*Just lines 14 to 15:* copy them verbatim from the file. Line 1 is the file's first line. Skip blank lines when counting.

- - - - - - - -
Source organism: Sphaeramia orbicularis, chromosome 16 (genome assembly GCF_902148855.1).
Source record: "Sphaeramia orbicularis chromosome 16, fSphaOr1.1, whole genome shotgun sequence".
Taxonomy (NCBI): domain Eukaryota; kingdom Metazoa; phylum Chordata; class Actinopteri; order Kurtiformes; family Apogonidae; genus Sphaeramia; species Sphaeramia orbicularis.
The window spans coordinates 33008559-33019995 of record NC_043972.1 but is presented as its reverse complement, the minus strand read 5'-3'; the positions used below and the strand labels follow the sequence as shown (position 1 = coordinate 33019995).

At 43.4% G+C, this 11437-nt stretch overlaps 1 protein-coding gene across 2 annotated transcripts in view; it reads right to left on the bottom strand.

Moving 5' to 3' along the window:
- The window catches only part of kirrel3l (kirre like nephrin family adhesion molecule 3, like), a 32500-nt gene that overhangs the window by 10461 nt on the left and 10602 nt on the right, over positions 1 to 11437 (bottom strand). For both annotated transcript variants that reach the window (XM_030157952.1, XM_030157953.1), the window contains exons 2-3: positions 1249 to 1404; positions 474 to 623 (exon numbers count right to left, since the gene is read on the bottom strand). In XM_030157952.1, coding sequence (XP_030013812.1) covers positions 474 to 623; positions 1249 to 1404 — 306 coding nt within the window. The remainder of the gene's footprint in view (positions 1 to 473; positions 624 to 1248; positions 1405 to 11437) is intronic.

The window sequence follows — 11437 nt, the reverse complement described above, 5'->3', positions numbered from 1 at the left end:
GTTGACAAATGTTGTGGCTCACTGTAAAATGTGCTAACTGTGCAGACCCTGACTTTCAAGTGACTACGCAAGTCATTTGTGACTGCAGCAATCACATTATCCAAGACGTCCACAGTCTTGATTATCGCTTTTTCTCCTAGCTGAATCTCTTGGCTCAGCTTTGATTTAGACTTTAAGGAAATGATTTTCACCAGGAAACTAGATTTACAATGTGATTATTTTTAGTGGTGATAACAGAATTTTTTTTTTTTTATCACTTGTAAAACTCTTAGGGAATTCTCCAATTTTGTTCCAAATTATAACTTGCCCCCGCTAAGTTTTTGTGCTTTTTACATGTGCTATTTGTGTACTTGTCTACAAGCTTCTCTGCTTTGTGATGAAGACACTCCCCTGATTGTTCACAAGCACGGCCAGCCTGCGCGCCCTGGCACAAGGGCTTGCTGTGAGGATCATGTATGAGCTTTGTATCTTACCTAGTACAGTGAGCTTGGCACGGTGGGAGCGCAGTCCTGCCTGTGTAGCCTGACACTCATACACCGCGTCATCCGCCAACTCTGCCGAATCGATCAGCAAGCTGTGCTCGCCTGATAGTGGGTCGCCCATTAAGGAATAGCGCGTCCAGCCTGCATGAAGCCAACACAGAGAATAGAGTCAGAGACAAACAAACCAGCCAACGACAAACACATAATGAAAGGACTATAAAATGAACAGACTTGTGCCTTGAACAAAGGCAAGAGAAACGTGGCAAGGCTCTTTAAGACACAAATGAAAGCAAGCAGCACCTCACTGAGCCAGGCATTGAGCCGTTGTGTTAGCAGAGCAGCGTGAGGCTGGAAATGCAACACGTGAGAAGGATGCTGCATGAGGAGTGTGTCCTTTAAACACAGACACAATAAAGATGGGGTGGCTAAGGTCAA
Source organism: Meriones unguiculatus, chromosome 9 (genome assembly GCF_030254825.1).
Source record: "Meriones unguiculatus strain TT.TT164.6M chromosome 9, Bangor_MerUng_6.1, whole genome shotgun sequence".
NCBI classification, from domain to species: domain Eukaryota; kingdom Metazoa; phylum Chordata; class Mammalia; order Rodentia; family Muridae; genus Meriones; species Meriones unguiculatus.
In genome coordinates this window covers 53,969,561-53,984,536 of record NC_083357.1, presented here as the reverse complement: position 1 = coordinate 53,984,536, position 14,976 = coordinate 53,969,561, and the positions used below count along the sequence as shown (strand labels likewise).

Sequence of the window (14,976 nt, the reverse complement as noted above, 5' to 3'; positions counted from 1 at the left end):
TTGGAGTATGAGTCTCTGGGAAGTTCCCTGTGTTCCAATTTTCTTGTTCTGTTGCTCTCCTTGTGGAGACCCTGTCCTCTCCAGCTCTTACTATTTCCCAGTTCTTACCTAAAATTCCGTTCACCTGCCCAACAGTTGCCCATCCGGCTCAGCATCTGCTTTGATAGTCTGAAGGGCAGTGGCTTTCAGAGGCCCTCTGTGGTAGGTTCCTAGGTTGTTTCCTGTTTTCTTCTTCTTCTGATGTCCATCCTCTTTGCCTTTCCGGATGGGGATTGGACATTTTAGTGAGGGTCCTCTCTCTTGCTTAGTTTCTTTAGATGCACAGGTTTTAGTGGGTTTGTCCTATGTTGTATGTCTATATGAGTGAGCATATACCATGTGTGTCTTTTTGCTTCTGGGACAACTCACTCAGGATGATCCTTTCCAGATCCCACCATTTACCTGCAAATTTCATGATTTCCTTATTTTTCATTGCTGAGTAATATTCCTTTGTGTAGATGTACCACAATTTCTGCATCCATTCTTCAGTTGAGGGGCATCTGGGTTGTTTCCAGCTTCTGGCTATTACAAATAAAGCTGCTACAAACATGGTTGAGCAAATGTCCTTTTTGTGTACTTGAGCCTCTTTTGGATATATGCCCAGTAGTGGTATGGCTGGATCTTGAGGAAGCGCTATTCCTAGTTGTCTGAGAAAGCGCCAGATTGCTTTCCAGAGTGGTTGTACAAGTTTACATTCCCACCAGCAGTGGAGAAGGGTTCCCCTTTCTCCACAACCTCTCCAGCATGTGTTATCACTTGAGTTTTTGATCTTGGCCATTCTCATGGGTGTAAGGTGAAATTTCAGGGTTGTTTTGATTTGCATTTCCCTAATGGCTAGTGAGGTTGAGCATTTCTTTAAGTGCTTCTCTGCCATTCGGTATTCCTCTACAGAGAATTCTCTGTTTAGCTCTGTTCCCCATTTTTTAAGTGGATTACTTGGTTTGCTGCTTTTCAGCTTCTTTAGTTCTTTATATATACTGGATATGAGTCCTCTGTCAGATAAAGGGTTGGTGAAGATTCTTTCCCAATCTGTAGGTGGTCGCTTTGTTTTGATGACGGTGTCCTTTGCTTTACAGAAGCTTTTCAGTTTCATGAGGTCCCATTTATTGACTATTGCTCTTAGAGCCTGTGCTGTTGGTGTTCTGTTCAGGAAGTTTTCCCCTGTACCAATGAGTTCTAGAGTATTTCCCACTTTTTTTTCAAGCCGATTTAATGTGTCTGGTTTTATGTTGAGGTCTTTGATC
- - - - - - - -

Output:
Sequence of the window (14,976 nt, the reverse complement as noted above, 5' to 3'; positions counted from 1 at the left end):
TTGGAGTATGAGTCTCTGGGAAGTTCCCTGTGTTCCAATTTTCTTGTTCTGTTGCTCTCCTTGTGGAGACCCTGTCCTCTCCAGCTCTTACTATTTCCCAGTTCTTACCTAAAATTCCGTTCACCTGCCCAACAGTTGCCCATCCGGCTCAGCATCTGCTTTGATAGTCTGAAGGGCAGTGGCTTTCAGAGGCCCTCTGTGGTAGGTTCCTAGGTTGTTTCCTGTTTTCTTCTTCTTCTGATGTCCATCCTCTTTGCCTTTCCGGATGGGGATTGGACATTTTAGTGAGGGTCCTCTCTCTTGCTTAGTTTCTTTAGATGCACAGGTTTTAGTGGGTTTGTCCTATGTTGTATGTCTATATGAGTGAGCATATACCATGTGTGTCTTTTTGCTTCTGGGACAACTCACTCAGGATGATCCTTTCCAGATCCCACCATTTACCTGCAAATTTCATGATTTCCTTATTTTTCATTGCTGAGTAATATTCCTTTGTGTAGATGTACCACAATTTCTGCATCCATTCTTCAGTTGAGGGGCATCTGGGTTGTTTCCAGCTTCTGGCTATTACAAATAAAGCTGCTACAAACATGGTTGAGCAAATGTCCTTTTTGTGTACTTGAGCCTCTTTTGGATATATGCCCAGTAGTGGTATGGCTGGATCTTGAGGAAGCGCTATTCCTAGTTGTCTGAGAAAGCGCCAGATTGCTTTCCAGAGTGGTTGTACAAGTTTACATTCCCACCAGCAGTGGAGAAGGGTTCCCCTTTCTCCACAACCTCTCCAGCATGTGTTATCACTTGAGTTTTTGATCTTGGCCATTCTCATGGGTGTAAGGTGAAATTTCAGGGTTGTTTTGATTTGCATTTCCCTAATGGCTAGTGAGGTTGAGCATTTCTTTAAGTGCTTCTCTGCCATTCGGTATTCCTCTACAGAGAATTCTCTGTTTAGCTCTGTTCCCCATTTTTTAAGTGGATTACTTGGTTTGCTGCTTTTCAGCTTCTTTAGTTCTTTATATATACTGGATATGAGTCCTCTGTCAGATAAAGGGTTGGTGAAGATTCTTTCCCAATCTGTAGGTGGTCGCTTTGTTTTGATGACGGTGTCCTTTGCTTTACAGAAGCTTTTCAGTTTCATGAGGTCCCATTTATTGACTATTGCTCTTAGAGCCTGTGCTGTTGGTGTTCTGTTCAGGAAGTTTTCCCCTGTACCAATGAGTTCTAGAGTATTTCCCACTTTTTTTTCAAGCCGATTTAATGTGTCTGGTTTTATGTTGAGGTCTTTGATC